Maidstone and Tunbridge Wells NHS Trust faces burns fine

Mike Wilcock Image copyright BBC news grab
Image caption Mike Wilcock said is injuries had "significantly" affected his life

A Kent hospital trust is facing a large fine after a patient suffered "life-changing" burns during an operation.

Mike Wilcock, 58, needed a skin graft on third-degree burns to his buttock and hip after the removal of a cyst on his kidney at Maidstone Hospital.

The Inner London Crown Court heard his injuries were caused by a warming blanket known as a "hot dog".

Maidstone and Tunbridge Wells NHS Trust admitted failing in its duty to ensure the safety of a patient.

Prosecutor William Davis told the court Mr Wilcock had gone through a "stressful and painful experience" since the procedure in September 2012.

'Pain and discomfort'

The blanket is used on patients during surgery, and the court heard the temperature of the warming equipment had soared during Mr Wilcock's operation because a cold saline bag was touching a sensor.

No alarm was raised and his injuries were only discovered when Mr Wilcock woke up.

The hearing was told that since the incident he had also developed cardiac problems.

It also heard the hospital trust had committed eight breaches of duty over 17 months after first acquiring the equipment in April 2011.

Image copyright BBC news grab
Image caption Mike Wilcock needed a skin graft on third-degree burns to his buttock and hip

They included failing to provide adequate training and not properly investigating two previous incidents, including one patient who received minor burns.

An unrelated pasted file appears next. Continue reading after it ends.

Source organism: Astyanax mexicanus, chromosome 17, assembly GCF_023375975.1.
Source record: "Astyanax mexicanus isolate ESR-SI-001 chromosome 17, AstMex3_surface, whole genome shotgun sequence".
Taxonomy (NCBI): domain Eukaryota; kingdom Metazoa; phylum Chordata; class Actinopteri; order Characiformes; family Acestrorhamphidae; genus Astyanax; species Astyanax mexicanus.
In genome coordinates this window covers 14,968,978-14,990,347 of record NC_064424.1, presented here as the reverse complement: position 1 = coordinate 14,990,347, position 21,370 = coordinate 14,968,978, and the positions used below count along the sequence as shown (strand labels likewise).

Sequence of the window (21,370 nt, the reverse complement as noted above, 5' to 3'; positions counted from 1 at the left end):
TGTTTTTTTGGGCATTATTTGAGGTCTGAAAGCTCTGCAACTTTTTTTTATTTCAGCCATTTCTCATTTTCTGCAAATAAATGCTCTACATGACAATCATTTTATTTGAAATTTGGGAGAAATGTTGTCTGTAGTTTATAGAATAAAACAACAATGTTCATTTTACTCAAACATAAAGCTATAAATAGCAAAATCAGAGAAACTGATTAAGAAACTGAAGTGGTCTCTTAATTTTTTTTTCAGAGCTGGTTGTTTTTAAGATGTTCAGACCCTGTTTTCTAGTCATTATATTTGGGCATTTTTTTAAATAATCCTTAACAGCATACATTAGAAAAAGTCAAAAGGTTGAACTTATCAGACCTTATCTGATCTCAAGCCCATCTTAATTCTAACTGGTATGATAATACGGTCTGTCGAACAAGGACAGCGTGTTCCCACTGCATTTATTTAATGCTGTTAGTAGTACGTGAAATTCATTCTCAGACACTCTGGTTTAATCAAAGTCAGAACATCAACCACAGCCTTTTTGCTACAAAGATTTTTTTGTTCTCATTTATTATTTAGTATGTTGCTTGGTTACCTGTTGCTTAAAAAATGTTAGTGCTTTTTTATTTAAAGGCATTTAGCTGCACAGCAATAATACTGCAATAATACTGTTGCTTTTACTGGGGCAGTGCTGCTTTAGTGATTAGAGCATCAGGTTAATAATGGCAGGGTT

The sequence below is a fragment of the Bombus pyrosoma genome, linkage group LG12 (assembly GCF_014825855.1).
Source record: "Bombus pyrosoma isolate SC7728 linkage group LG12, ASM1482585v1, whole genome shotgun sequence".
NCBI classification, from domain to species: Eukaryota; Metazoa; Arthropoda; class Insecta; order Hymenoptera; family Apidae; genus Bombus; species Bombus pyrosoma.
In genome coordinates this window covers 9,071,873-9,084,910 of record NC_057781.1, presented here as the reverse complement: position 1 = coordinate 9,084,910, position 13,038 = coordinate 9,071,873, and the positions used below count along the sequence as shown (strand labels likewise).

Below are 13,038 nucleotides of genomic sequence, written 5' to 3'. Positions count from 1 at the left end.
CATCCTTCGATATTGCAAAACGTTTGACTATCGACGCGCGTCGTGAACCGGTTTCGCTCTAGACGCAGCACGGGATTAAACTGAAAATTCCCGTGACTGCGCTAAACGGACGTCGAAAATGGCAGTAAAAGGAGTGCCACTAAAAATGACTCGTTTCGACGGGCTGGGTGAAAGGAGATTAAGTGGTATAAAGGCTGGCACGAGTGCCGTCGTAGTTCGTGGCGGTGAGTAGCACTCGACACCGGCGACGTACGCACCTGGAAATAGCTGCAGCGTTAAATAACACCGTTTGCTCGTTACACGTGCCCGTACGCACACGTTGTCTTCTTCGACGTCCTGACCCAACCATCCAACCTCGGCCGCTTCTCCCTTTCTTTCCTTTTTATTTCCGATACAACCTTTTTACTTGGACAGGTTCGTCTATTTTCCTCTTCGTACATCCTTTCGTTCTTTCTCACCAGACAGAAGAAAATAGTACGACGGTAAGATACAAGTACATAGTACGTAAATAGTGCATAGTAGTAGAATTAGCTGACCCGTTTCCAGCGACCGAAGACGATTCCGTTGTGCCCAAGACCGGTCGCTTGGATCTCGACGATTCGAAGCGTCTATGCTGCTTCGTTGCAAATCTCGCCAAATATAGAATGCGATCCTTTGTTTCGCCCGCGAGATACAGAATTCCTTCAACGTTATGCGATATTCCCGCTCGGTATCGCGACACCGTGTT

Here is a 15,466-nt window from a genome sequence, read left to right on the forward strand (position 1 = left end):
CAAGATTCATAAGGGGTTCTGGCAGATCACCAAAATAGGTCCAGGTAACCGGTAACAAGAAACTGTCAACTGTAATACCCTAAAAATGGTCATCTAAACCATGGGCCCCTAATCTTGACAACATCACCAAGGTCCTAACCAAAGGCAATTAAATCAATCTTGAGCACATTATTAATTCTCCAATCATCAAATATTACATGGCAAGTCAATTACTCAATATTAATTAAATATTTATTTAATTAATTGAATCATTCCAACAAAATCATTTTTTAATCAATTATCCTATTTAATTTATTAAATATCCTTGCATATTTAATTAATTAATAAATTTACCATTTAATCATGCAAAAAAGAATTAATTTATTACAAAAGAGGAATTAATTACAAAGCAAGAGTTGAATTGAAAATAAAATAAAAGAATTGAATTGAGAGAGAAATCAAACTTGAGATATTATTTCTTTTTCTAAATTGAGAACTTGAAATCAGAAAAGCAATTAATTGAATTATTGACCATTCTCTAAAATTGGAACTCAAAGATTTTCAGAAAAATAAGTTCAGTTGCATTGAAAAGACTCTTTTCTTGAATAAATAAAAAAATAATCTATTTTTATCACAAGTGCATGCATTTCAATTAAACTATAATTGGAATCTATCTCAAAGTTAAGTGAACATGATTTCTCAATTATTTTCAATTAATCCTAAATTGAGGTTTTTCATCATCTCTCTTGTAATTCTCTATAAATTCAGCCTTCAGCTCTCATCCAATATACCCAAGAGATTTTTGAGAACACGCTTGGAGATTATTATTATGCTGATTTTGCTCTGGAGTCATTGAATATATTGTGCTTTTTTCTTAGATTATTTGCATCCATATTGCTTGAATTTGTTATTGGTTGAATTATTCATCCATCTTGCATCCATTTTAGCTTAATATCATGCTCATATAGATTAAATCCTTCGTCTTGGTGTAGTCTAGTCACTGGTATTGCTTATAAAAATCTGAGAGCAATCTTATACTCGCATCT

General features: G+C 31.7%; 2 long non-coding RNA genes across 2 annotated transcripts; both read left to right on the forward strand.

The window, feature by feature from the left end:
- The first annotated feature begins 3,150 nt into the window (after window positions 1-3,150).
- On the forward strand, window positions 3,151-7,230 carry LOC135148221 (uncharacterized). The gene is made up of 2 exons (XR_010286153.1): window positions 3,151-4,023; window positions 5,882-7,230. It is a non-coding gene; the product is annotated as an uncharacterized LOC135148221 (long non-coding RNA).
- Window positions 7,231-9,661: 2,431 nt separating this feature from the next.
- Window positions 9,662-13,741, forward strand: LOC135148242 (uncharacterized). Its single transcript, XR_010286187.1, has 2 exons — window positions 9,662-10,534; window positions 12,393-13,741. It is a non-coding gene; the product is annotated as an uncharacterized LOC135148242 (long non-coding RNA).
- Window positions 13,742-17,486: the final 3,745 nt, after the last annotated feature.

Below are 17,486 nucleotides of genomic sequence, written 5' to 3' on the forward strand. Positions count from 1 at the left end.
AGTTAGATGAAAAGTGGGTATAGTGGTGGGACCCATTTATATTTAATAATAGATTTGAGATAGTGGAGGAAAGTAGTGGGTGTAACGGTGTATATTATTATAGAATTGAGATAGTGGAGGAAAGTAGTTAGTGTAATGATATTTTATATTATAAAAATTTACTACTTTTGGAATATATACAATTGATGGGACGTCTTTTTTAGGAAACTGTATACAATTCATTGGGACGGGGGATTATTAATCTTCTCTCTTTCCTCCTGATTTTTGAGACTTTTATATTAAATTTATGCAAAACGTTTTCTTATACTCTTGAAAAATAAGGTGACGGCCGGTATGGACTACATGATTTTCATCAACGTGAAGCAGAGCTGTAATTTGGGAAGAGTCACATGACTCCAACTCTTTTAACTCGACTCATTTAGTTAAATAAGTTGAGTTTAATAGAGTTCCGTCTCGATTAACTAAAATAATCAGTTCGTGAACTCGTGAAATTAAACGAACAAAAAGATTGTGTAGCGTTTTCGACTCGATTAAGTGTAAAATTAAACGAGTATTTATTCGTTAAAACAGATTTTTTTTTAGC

Mr Wilcock, who works for the Health and Safety Executive, is now pursuing a civil claim.

The trust's medical director Dr Paul Sigston publicly apologised to him and his wife when he appeared in the witness box.

"I'm deeply sorry this event occurred.

"I'm aware of the harm and stress impacted on their lives," he said.

'Scarred for life'

Speaking afterwards, Mr Wilcock, from Tunbridge Wells, said his injuries had "significantly" affected his life.

"I have scars that will last for the rest of my life, causing pain and discomfort.

"This equipment is used in lots of hospitals. That worries me," he said.

Mr Wilcock added: "If I had been a child or a vulnerable older adult, we could have been talking about a death because of the seriousness of the burn."

Malcolm Fortune QC, representing the trust, said the introduction of the equipment - which is no longer used by the trust - would have saved it £250,000 over five years but he denied it was brought in as a "cost-cutting exercise".

Mr Justice Sweeney said he would determine the amount the hospital will pay at Maidstone Crown Court next Thursday.

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